Measure 48What is it?
This is the latest of Oregon ballot measures that attempts to restrict state spending. Measure 5 of 1990 cut property taxes and shifted the property tax burden from business to individuals. That was followed in 1996 by Measure 47 (retooled as Measure 50), which froze certain inequities into the property tax system.
While Measures 5 and 47 reduced tax revenues, this measure does not limit tax revenues, it sets a spending cap.
Where did it come from?
Don McIntire, who authored Measure 5, is a front man for Measure 48. But the true author is Howard Rich, a wealthy New Yorker who wants to press his conservative spending theories on Oregon. Rich and his organization, FreedomWorks, have given more than $1 million to put this measure on the ballot and promote it.
What would it do?
Measure 48 is a constitutional amendment. It would link the growth of state government spending to an index based on inflation plus population growth. If tax revenues exceeded the mandated level of growth, the money would be set aside. During an emergency, the governor may request an override of this measure, but 60 percent of the House and Senate would have to agree.
The proponents also advertise this measure as a rainy day fund. But the measure itself contains no specific creation of a rainy day fund.
After 16 years of diminished opportunity for Oregon public school students, Measure 48 would create another round of cuts. It would also stifle any hope that Oregon colleges and universities could regain ground that was lost during 16 years of disinvestment. Any hope that the ranks of the Oregon state Police would be restored would vanish.
This measure and its companion - Measure 41 - are the most destructive and dangerous proposals on the ballot.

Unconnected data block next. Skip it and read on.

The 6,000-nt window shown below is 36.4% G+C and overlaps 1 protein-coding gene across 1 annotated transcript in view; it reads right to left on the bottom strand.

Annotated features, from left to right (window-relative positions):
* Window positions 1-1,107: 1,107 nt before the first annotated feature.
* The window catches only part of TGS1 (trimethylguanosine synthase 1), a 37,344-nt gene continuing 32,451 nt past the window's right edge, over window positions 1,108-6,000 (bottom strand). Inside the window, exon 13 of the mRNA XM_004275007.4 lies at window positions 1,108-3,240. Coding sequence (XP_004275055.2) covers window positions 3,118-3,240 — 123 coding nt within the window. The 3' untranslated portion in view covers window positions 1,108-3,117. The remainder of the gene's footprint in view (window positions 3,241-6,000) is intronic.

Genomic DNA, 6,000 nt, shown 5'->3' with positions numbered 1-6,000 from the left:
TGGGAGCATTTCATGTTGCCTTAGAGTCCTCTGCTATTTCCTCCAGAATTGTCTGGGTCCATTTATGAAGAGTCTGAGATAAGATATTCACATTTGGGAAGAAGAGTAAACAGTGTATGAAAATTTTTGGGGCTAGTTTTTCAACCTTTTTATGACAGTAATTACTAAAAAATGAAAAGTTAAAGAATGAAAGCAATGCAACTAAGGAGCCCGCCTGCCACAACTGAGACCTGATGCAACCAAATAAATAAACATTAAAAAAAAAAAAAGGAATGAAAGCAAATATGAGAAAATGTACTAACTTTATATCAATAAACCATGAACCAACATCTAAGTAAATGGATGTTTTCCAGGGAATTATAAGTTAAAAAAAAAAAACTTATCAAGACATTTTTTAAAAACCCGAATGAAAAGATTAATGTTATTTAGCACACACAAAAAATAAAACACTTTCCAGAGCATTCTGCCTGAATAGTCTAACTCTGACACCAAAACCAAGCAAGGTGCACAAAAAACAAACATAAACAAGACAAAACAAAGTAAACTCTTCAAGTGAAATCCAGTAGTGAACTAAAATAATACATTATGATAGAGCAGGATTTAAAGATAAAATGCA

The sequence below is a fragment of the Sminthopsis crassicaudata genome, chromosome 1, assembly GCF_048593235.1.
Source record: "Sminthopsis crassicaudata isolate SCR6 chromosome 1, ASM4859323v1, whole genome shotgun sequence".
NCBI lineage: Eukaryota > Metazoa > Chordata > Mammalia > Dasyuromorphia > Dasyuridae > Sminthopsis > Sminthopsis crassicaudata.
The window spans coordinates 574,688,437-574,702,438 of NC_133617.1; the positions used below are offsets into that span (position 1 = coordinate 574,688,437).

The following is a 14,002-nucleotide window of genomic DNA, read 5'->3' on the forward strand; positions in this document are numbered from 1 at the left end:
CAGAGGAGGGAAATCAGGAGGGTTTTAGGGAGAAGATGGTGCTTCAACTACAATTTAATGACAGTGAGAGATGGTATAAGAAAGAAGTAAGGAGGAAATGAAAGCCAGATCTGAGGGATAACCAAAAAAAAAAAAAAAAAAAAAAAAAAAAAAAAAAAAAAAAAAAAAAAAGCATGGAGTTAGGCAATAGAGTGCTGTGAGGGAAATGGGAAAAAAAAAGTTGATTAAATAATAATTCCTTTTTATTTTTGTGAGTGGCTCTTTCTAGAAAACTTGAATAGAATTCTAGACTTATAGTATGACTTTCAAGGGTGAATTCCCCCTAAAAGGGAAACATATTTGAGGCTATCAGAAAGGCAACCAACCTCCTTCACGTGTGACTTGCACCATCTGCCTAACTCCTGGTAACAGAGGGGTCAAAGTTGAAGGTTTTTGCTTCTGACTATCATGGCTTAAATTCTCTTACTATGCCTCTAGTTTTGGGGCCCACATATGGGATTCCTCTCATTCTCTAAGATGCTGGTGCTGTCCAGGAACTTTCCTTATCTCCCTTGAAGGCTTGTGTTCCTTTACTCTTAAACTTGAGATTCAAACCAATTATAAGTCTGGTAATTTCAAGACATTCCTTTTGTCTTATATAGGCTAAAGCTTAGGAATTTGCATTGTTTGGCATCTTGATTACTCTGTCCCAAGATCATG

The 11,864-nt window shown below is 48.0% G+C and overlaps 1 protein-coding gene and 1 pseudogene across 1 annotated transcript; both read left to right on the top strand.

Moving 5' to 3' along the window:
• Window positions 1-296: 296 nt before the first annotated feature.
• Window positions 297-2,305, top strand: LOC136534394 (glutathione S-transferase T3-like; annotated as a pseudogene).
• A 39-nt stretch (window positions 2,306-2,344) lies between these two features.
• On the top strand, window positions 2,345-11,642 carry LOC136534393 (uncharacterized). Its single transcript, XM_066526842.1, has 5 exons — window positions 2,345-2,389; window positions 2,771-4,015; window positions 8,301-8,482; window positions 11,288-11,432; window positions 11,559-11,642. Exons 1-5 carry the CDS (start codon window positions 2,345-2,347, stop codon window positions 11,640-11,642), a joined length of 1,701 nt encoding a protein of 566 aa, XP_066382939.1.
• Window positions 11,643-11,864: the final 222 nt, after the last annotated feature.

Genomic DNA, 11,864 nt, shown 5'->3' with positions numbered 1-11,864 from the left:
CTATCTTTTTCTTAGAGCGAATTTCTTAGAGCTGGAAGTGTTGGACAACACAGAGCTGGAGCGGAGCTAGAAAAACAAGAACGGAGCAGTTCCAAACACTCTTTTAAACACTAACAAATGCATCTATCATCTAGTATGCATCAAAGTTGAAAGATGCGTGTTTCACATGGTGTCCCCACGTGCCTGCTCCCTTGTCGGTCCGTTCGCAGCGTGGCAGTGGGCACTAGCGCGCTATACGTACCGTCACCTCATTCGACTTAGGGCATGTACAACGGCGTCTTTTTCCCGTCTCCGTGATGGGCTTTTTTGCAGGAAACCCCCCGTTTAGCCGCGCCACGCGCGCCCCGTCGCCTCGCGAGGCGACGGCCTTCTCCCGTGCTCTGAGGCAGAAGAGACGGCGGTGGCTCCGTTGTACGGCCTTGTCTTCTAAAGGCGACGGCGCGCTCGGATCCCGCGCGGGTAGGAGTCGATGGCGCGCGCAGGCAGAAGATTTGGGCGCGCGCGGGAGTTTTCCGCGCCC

The plot line of Measure 48 is an outcome which the Progressives of the 1900s had no way of predicting. Those Progressives could not foresee that within 100 years the initiative process would become an industry, and that Oregon would become the target of a national predator such as the wealthy New York ideologue Howard Rich.
The state of Colorado went down a road that was quite similar to the direction Rich maps out for Oregon in Measure 48. After 13 years of decline under their spending limit, Coloradans repealed it.
Simplicity is one of the goals of taxation and appropriations. Measure 48 would add one more layer of complexity to the process of setting funding priorities.
Oregon is emerging from a deep recession. There is a slender opportunity to reinvest in schools and universities, which are the key to the future of the state and our children. There is also a slim opportunity to rebuild the Oregon State Police, which have taken major cuts in the past decade. The same is true for our highway and bridge infrastructure, which is aging and in need of replacement.
If Measure 48 were enacted, any thought of reinvestment would be dashed. Moreover, this measure's complexity will throw our public process into a new state of disarray.
Oregon needs Measure 48 like it needs another recession.